It's great to finally have my own maker space which doubles as an office. A great place to do my work, without being distracted by my wife or kids. So I thought. It turns out that having an office next to the living room is the perfect invitation to invade my office any moment in time. Time to fix it with some electronics!
It’s been a few months since I’ve finished my MusiCubes Controller. And although most of the controller works perfect, there is one issue that is still bugging me: the false positives of the touch sensors. Time to fix this!
During my day job I make a lot of use of Amazon Web Services. And because of this, I recently attended the AWS Summit in Amsterdam. Of course, a day like that can’t end without some tinkering …
Starting a project isn’t difficult. Finishing is. Or as they say: the last 20% is always the hardest part. But no worries, today we’ll finish this project by working on the final details.
Two weeks ago I finished up the electronics of the MusiCubes controller. So now it’s time to discuss the software side of things. Buckle up, and get ready for the long ride!
Now that the MusiCubes tray is assembled and the RFID-sensor and LEDs are working as expected, It’s time to add the last feature of the original concept: invisible capacitive touch sensors to control the volume of the music.
After last week’s proof of concept it is time to assemble the MusiCubes tray. Just slap on some wood glue and you’re ready to go! What could go wrong, right?
Most of my projects start behind my desk, Tinkering. But every now and then, new ideas come to mind while I’m not geeking. Just as with my MagicMirror, those projects and ideas are usually the best. Today I start a new project which, just as with my MagicMirror, popped in my mind far away from my soldering iron and computer: A digital music controller in an analog form factor.
During one of my many AliExpress shopping sprees, I recently found a cute little 1.3" High Resolution 240x240 pixel IPS TFT display. Till now, I only used monochrome 128x64 OLED displays, so this little toy sparked my interest. Using it would be a matter of connecting it to the SPI bus … or so I thought!
Ever since I’ve finished the first prototype of my Automatic Curtain project one and a half years ago, the curtains have been running without any issues. Unfortunately, that came to an abrupt end this weekend.
If you you are a tinkerer that likes to play around with Arduino’s and electronics, you’ve probably played around with a 4 pin I2C OLED display more than once. To step up my game, I thought it would be fun to give myself a little challenge and try out a barebone OLED screen without the convenient breakout board.
Most of my blogs are about my physical projects, my tools like my 3d printer, my Rigol power supply and scope and my beloved soldering iron. But, truth to be told, most of my time is spent behind my computer. Today I’m going to give you a rundown of tools and ingredients I use the most when working on my Mac.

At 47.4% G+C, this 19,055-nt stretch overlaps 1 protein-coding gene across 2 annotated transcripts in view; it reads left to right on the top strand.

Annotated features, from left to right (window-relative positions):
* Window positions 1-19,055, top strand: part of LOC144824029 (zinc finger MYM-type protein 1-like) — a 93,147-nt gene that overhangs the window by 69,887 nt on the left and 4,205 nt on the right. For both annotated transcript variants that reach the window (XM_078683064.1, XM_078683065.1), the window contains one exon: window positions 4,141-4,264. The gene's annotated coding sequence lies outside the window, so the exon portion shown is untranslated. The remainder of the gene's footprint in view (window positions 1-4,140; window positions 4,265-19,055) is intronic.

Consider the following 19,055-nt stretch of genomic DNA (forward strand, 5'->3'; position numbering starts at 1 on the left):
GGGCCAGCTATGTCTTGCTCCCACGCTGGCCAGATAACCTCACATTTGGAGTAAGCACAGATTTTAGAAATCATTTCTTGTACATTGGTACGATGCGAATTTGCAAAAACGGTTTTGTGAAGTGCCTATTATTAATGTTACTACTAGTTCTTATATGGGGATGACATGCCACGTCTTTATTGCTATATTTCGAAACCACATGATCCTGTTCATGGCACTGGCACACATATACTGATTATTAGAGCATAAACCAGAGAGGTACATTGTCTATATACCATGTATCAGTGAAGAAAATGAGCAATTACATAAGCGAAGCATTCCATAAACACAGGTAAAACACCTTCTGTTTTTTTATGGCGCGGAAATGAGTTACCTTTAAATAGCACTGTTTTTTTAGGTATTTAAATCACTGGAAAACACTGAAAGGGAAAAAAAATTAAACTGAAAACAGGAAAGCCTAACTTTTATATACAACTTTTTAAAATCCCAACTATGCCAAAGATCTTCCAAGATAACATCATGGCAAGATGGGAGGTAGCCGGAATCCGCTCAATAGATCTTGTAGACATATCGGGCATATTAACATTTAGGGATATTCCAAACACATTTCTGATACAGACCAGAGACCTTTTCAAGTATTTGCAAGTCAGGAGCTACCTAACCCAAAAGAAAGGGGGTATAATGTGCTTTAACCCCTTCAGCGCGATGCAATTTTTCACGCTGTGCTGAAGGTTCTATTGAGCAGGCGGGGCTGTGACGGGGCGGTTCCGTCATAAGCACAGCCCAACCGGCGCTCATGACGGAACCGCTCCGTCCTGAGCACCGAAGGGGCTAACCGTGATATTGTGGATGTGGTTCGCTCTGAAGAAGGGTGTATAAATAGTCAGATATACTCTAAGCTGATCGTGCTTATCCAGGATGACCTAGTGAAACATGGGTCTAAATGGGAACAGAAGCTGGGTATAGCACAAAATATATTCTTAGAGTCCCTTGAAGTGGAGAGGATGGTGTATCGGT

As most of the Arduino tinkering makers, I have some NeoPixels LEDs in my drawers. Especially the 8x8 NeoMatrix is a beautiful piece of illumination. But till now, I didn’t have any good use for it yet. Time to make it a bit more useful!
With the help of my testing rig, I was finally able to work on the wireless connectivity of my Automatic Curtains.The electronics already had a communication line in place, so this should just be a walk in the park. Right?
With the software side of my Home Sensor up and running, there is only one technical issue to solve: the door sensor. A perfect moment to play around with an OP-AMP and Comparator.
With the new hardware ready, I continue to rebuild my Home Sensor system. Last week I replaced the Raspbery Pi for an ESP8266, this week I’ll be working on the new protocol my Home Sensor will be using.
A little over 2 years ago I worked on a project in which I connected my alarm’s sensors to the web using my first Raspberry Pi. And while it still didn’t help me to lower the crime rate in my peaceful village, it turned out to be a very handy toy. Unfortunately, the system had some minor flaws, so it’s time to work on an improved solution.
Without a doubt my automatic curtain project is the project I underestimated most. While most of the mechanical challenges are solved, the electronics part also has it’s hurdles. Time to give you an update …
So, last week I worked on connecting my automatic curtain system motor unit to the control panel. Unfortunately, this wasn’t as easy as I had hoped. So after banging my head into the wall for a week, it is time do take a step back.
As much as I love the ESP8266 programmable Wifi enabled microcontroller, it still has some annoying issues: they’re not breadboard friendly and require some special wiring to put them into flash mode. To solve these issues, I decided to make a dedicated ESP8266 flasher using a USB FTDI module and some perf board.
Exactly one year ago, I started my Annoying Dishwasher™ Project. With this project, my main goal was to silence the annoying beast for once and for all. Today, one year later, I continue this project to make some improvements by applying the knowledge I gathered in the past year.
After I discovered the awesome little ESP8266 Wifi module last week, I spent some extra time to check out how suitable this module is when I want to use it in an ‘Internet of Things’ environment. Or, to be more concrete: Could I use this module to connect my Annoying Dishwasher directly to the internet, without the use of the XBee & Raspbery system?
In the past few months, the maker scene went totally crazy about the ESP8266: a 3 dollar wifi to serial module. I wanted to know what the fuzz was all about, and spent a whopping 10 dollars to order some of these cute little toys a few days ago. This weekend, the Chinese package arrived and resulted in me spending too much time behind my desk …